Tuesday, July 29, 2008

Rotate an image in Java


In Python, many complex image functions are made simple using the Python Imaging Library (PIL). For example, I can load an image from file, rotate it any number of degrees, and display the image in just four lines of Python code.


from PIL import Image
pic = Image.open("wire.png")
pic.rotate(45)
pic.show()

Performing the same task in Java, however, requires the involvement of several classes and a slightly deeper understanding of graphics processing. I feel that Sun's decision to break everything up into hundreds of classes offers great flexibility for me to combine classes to come up with my own solution to a given problem. This approach may be verbose, but it does lead to a better understanding of the underlying algorithms involved.


import java.applet.Applet;
import java.awt.Graphics;
import java.awt.Graphics2D;
import java.awt.Image;
import java.awt.geom.AffineTransform;
import java.net.URL;

public class RotateImage extends Applet {

private Image image;

AffineTransform identity = new AffineTransform();

private URL getURL(String filename) {
URL url = null;
try {
url = this.getClass().getResource(filename);
}
catch(Exception e){}
return url;
}

public void init() {
image = getImage(getCodeBase(), "image.jpg");
}

public void paint(Graphics g) {
Graphics2D g2d = (Graphics2D)g;
AffineTransform trans = new AffineTransform();
trans.setTransform(identity);
trans.rotate( Math.toRadians(45) );
g2d.drawImage(image, trans, this);
}
}

This looks a lot worse than it is. There are 22 lines of code here (not counting white space and curly braces), but the majority of them are spent on importing Java libraries and loading the image. Only six of them are spent rotating and displaying the image.

The most complicated part of the code is the AffineTransform object. According to Sun's AffineTransform API, "The AffineTransform class represents a 2D affine transform that performs a linear mapping from 2D coordinates to other 2D coordinates that preserves the "straightness" and "parallelness" of lines." If you experiment a little with this class (or just continue reading the API), you'll see that it can be used not just to rotate, but also to scale, flip, and shear an image as well.

2 comments:

Anonymous said...

Hello,

I have a question regarding the affine transformation with PIL. Since an affine transformation is defined by 6 unknowns I was thinking at defining an initial triangle source and a final one. Basically I'm trying to modify a rectangular shape to fit in a quadrangle, in order to do this I've split the initial rectangle in 2 triangles.

Using the documentation an affine transformation should map a point x,y into xx,yy by:

xx=a*x+b*y+c
yy=d*x+e*y+f

Using a triangle I was able to find a,b,c,d,e,f. However it seems the PIL affine transform scales the result. The final image is about 4 times larger then what I've imposed when I've calculated a,b,c,d,e,f.

Any help will be appreciated.

Thanks,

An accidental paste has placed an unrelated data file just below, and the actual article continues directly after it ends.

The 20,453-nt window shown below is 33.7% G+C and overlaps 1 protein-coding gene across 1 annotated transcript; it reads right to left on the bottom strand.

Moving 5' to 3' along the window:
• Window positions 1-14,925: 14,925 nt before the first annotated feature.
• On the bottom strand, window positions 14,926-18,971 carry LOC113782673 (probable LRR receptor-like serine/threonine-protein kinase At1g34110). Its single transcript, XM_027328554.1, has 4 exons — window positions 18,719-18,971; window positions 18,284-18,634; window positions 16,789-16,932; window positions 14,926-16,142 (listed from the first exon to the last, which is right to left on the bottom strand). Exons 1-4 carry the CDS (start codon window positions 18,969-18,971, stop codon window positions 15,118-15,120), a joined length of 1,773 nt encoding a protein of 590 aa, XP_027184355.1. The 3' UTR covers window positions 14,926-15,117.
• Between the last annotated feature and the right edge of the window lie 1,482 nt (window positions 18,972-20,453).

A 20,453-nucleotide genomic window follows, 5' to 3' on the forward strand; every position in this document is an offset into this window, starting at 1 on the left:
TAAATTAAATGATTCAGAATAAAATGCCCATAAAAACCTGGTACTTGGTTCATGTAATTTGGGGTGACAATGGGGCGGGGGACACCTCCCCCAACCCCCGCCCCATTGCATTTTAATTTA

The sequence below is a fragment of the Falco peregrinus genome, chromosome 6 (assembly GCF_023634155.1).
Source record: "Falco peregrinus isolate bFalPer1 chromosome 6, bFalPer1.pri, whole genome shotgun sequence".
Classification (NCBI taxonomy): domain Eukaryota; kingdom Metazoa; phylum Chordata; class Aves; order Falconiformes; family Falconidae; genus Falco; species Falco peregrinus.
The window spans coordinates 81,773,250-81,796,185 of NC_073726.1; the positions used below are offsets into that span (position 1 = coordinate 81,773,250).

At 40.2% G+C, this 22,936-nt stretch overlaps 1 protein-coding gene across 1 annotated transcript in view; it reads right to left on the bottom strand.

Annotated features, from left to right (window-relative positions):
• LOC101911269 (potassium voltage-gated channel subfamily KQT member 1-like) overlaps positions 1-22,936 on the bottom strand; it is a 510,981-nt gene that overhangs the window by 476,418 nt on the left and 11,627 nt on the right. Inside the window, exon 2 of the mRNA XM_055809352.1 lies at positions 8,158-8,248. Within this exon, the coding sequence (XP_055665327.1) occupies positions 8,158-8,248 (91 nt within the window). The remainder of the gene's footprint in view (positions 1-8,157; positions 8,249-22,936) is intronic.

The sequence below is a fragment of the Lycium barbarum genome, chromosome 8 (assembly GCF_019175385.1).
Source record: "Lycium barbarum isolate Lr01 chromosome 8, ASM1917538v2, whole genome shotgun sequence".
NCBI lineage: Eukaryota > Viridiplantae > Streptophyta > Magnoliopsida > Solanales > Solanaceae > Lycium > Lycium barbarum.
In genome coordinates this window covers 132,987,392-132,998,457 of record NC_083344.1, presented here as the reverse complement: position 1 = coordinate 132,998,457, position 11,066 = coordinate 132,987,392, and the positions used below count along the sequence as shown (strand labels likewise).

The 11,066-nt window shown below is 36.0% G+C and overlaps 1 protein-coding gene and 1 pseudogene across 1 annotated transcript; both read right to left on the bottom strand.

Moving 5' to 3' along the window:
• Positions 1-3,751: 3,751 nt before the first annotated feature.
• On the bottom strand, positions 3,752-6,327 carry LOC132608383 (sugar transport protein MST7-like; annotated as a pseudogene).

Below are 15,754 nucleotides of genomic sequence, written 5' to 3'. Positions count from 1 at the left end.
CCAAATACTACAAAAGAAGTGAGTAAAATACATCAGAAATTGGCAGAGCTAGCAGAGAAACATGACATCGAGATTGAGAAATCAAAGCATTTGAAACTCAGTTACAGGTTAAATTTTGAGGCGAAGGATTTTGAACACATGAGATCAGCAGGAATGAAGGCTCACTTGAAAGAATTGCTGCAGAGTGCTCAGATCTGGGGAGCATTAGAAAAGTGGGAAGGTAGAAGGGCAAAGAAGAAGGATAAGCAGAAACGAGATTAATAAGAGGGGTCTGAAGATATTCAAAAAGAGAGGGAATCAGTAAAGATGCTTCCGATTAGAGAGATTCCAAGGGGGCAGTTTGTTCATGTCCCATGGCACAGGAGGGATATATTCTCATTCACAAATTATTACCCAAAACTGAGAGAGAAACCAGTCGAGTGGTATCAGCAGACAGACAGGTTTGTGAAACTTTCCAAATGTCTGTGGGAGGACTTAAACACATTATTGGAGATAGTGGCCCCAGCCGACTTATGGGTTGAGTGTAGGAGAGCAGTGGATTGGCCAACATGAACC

Danny

Aleks said...

The following function will rotate a buffered image that comes in indeterminate if it is a perfect square or not.

public BufferedImage rotate(BufferedImage image)
{
/*
* Affline transform only works with perfect squares. The following
* code is used to take any rectangle image and rotate it correctly.
* To do this it chooses a center point that is half the greater
* length and tricks the library to think the image is a perfect
* square, then it does the rotation and tells the library where
* to find the correct top left point. The special cases in each
* orientation happen when the extra image that doesn't exist is
* either on the left or on top of the image being rotated. In
* both cases the point is adjusted by the difference in the
* longer side and the shorter side to get the point at the
* correct top left corner of the image. NOTE: the x and y
* axes also rotate with the image so where width > height
* the adjustments always happen on the y axis and where
* the height > width the adjustments happen on the x axis.
*
*/
AffineTransform xform = new AffineTransform();

if (image.getWidth() > image.getHeight())
{
xform.setToTranslation(0.5 * image.getWidth(), 0.5 * image.getWidth());
xform.rotate(_theta);

int diff = image.getWidth() - image.getHeight();

switch (_thetaInDegrees)
{
case 90:
xform.translate(-0.5 * image.getWidth(), -0.5 * image.getWidth() + diff);
break;
case 180:
xform.translate(-0.5 * image.getWidth(), -0.5 * image.getWidth() + diff);
break;
default:
xform.translate(-0.5 * image.getWidth(), -0.5 * image.getWidth());
break;
}
}
else if (image.getHeight() > image.getWidth())
{
xform.setToTranslation(0.5 * image.getHeight(), 0.5 * image.getHeight());
xform.rotate(_theta);

int diff = image.getHeight() - image.getWidth();

switch (_thetaInDegrees)
{
case 180:
xform.translate(-0.5 * image.getHeight() + diff, -0.5 * image.getHeight());
break;
case 270:
xform.translate(-0.5 * image.getHeight() + diff, -0.5 * image.getHeight());
break;
default:
xform.translate(-0.5 * image.getHeight(), -0.5 * image.getHeight());
break;
}
}
else
{
xform.setToTranslation(0.5 * image.getWidth(), 0.5 * image.getHeight());
xform.rotate(_theta);
xform.translate(-0.5 * image.getHeight(), -0.5 * image.getWidth());
}

AffineTransformOp op = new AffineTransformOp(xform, AffineTransformOp.TYPE_BILINEAR);

return op.filter(image, null);
}